White v. Murtha, 377 F.2d 428, 431-32 (5th Cir. 1967).

In Moore II, we vacated the judgment against EGM on the tie-in claims, and originally remanded the case "for further proceedings consistent with this opinion." In denying the cemeteries' petition for rehearing and rehearing en banc, however, the court amended the remand language to read: "the case is remanded for further proceedings and factual determinations consistent with the standards articulated in this opinion." 550 F.2d at 1220. (Emphasized language was added by the amendment.)

The district court believed that prior to being amended, Moore II "left only the amount of damages and some sort of injunctive relief" for determination on remand. It evidently considered, however, that the amendment to Moore II somehow expanded the scope of remand to require having all the tying issues fully relitigated.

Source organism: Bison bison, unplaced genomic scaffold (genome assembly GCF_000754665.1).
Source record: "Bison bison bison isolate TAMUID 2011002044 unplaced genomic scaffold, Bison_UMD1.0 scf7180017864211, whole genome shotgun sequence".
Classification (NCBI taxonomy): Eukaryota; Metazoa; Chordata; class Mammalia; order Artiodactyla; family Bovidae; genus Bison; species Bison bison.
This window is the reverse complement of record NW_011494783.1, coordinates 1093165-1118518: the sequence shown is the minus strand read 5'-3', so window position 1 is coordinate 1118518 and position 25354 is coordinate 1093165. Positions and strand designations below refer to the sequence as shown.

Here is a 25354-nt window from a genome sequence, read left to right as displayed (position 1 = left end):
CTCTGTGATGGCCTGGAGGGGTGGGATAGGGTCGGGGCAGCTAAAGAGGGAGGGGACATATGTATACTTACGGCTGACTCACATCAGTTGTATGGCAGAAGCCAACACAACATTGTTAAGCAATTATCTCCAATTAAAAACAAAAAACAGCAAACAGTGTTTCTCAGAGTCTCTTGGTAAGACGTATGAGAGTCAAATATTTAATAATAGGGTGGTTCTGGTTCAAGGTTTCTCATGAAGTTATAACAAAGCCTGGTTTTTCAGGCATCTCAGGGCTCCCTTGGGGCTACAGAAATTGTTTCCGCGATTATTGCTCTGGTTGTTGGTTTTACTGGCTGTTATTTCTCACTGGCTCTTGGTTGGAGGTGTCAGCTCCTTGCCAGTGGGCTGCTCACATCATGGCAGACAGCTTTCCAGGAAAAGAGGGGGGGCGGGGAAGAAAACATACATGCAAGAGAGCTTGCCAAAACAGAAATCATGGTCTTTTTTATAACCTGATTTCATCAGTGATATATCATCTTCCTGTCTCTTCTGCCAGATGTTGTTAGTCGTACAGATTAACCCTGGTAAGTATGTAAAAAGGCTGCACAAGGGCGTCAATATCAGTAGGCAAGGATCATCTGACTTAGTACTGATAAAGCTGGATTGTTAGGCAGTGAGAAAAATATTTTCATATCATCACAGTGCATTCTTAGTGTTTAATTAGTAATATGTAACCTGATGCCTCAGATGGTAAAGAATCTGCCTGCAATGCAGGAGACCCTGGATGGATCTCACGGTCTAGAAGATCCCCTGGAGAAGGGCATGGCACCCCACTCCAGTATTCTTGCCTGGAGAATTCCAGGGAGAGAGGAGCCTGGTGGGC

The district court's interpretation of our remand was erroneous and its disposition of the installation tying claim was directly contrary to Moore II. Review of the eight-page discussion of tying in Moore II indicates that the district court's alternative grounds for rejecting the installation tying claim were not among the "matters left open by the mandate of this court." Quern v. Jordan, 440 U.S. 332, 347, 99 S.Ct. 1139, 1148, 59 L.Ed.2d 358 n. 18 (1979). The only issues left for determination by Moore II were on damages, attorney fees, and, as indicated in note 4, infra, the ties' effect on interstate commerce in the tied market. We believe that it was with these issues in mind that the court amended its remand.